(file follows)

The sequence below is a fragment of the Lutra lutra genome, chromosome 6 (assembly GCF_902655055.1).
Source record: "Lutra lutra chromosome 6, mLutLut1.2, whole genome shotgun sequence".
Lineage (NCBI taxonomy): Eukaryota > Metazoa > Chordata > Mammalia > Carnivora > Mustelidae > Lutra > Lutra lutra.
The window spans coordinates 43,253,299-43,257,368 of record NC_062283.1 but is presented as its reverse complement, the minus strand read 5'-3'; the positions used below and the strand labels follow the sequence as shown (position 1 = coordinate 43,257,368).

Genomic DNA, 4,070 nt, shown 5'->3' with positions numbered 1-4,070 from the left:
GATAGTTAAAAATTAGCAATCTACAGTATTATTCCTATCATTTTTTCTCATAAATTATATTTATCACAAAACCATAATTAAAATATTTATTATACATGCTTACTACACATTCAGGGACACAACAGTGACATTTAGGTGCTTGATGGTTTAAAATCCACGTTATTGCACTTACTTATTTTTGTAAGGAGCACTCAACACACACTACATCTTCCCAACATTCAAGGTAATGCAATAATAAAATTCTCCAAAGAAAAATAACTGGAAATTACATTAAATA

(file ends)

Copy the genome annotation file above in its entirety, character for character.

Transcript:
The sequence below is a fragment of the Lutra lutra genome, chromosome 6 (assembly GCF_902655055.1).
Source record: "Lutra lutra chromosome 6, mLutLut1.2, whole genome shotgun sequence".
Lineage (NCBI taxonomy): Eukaryota > Metazoa > Chordata > Mammalia > Carnivora > Mustelidae > Lutra > Lutra lutra.
The window spans coordinates 43,253,299-43,257,368 of record NC_062283.1 but is presented as its reverse complement, the minus strand read 5'-3'; the positions used below and the strand labels follow the sequence as shown (position 1 = coordinate 43,257,368).

Genomic DNA, 4,070 nt, shown 5'->3' with positions numbered 1-4,070 from the left:
GATAGTTAAAAATTAGCAATCTACAGTATTATTCCTATCATTTTTTCTCATAAATTATATTTATCACAAAACCATAATTAAAATATTTATTATACATGCTTACTACACATTCAGGGACACAACAGTGACATTTAGGTGCTTGATGGTTTAAAATCCACGTTATTGCACTTACTTATTTTTGTAAGGAGCACTCAACACACACTACATCTTCCCAACATTCAAGGTAATGCAATAATAAAATTCTCCAAAGAAAAATAACTGGAAATTACATTAAATA